The President called for $160 billion in longer term investments, including $136 billion in new spending and over $24 billion for private sector tax incentives over the next four years. He proposed capital initiatives important to cities in the areas of: economic development, transportation, housing and community development, and rural development. He proposed human investments in the areas of: Head Start, national service, education programs, anti-crime and worker training.

In presenting the outlines of his investment and deficit reduction plans, the President said:

"Our plan looks beyond today's business cycle. The heart of the plan looks to the long term."

To reduce the federal deficit, the President proposed more than $245 billion in federal tax increases and over $200 billion in spending cuts. The spending cuts would be greatest for federal entitlement programs and national defense, $91 billion and $75 billion respectively. The administration also proposed significant cuts in foreign aid and $50 billion in domestic programs.

The administration projects that the combination of tax increases, spending cuts, and investment would reduce the 1997 federal deficit by about $140 billion to $206.5 billion.

Noting that the nation is "standing on the edge of the 21st century," President Clinton told the Congress:

"Perhaps the most fundamental change our new direction offers is its focus on the future and the investments we seek in our children."

For cities and towns faced with escalating costs of unfunded environmental mandates, the President promised the "most ambitious environmental cleanup of our time," but he offered no details of what federal resources or flexibility would be available to assist local governments.

The President said his budget plan would cut $140 billion from the federal deficit by the year 1997. He said it would include 150 specific cuts and that there would be no sacred cows except the fundamental abiding interest of the American people.

For cities, the most significant cut appeared to be the proposed phase-out and elimination of the municipal wastewater program, projected to cut the federal deficit by over $4 billion. Because the White House documents also proposed beth a new Safe Drinking Water revolving loan fund (SRF) and capitalizing the existing state revolving loan fund program to help address stormwater requirements, the net impact on cities and towns was uncertain.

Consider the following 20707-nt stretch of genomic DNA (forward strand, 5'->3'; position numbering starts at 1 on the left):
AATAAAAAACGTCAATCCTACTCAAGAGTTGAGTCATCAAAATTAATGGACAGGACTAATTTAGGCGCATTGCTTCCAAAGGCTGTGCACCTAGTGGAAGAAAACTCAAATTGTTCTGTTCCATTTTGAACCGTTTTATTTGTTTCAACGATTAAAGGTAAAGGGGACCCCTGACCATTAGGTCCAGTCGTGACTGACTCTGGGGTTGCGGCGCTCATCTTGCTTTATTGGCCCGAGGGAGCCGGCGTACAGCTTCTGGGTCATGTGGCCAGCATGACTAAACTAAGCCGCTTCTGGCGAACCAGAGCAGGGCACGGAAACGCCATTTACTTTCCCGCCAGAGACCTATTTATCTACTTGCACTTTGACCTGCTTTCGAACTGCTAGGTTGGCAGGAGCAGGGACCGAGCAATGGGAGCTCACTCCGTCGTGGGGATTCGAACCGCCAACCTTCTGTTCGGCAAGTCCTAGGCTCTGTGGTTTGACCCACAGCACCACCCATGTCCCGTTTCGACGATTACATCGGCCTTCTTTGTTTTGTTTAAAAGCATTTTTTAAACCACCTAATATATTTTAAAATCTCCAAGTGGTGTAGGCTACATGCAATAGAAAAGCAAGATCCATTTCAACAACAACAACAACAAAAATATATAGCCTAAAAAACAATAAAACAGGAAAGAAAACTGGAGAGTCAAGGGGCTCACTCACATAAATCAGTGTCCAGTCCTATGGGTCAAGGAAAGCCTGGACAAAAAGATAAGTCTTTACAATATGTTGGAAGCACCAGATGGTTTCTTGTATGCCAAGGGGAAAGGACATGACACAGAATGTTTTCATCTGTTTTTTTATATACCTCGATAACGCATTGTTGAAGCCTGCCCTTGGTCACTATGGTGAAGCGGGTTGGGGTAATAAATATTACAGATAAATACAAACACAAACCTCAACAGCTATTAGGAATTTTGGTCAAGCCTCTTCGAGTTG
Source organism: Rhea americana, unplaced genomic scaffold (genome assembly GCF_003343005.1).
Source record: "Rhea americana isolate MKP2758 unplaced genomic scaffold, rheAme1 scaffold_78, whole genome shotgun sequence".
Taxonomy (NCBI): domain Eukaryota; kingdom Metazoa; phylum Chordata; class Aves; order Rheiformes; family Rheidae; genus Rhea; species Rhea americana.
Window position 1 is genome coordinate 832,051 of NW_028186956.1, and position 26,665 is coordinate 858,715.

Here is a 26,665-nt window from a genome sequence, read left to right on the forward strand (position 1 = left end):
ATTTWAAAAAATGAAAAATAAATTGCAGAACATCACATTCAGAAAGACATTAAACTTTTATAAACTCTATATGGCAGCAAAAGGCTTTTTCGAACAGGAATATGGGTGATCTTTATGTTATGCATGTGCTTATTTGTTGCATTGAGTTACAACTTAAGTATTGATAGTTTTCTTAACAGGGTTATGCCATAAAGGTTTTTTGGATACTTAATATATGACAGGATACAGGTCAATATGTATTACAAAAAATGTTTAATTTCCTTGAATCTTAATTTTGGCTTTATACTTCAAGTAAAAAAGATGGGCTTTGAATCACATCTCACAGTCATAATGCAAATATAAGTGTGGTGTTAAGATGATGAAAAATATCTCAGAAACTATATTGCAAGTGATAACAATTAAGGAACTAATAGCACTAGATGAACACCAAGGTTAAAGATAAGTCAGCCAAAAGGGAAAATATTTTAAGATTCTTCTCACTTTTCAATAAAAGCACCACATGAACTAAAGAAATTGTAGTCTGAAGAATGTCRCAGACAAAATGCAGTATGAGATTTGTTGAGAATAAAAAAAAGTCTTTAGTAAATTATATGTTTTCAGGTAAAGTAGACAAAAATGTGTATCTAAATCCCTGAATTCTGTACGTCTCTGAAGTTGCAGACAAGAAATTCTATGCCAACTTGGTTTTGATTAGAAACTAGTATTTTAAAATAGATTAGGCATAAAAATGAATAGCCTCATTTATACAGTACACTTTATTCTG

By far the greatest contributor to deficit reduction under the President's plan would be federal tax increases. The major tax increases would include:

* raising individual tax rates for high income persons

* an income surtax

* closing loopholes

* raising corporate taxes

* cutting deductions for lobbying lunches

* eliminating the Medicare tax cap

* increasing the amount of Social Security subject to taxes

* a broad-based BTU tax

Proposed Family Initiatives

The President outlined a series of investments in children that he said would produce long term savings to the nation:

* funding for immunizations for all children

* expansion of the Women, Infant and Children's program

* expansion of Head Start to every eligible child

* apprenticeship programs in every state

* a Unified, simplified worker retraining program

* a national service program

* the toughest child support system this country has ever had

* a tough crime bill to challenge the violence that is tearing our communities apart

* an expanded EITC to ensure that any family that works 40 hours per week and has a child will no longer be in poverty
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Title Annotation:includes related plan outline as well as information on the cities' role and on family initiatives; Bill Clinton
Author:Shafroth, Frank
Publication:Nation's Cities Weekly
Date:Feb 22, 1993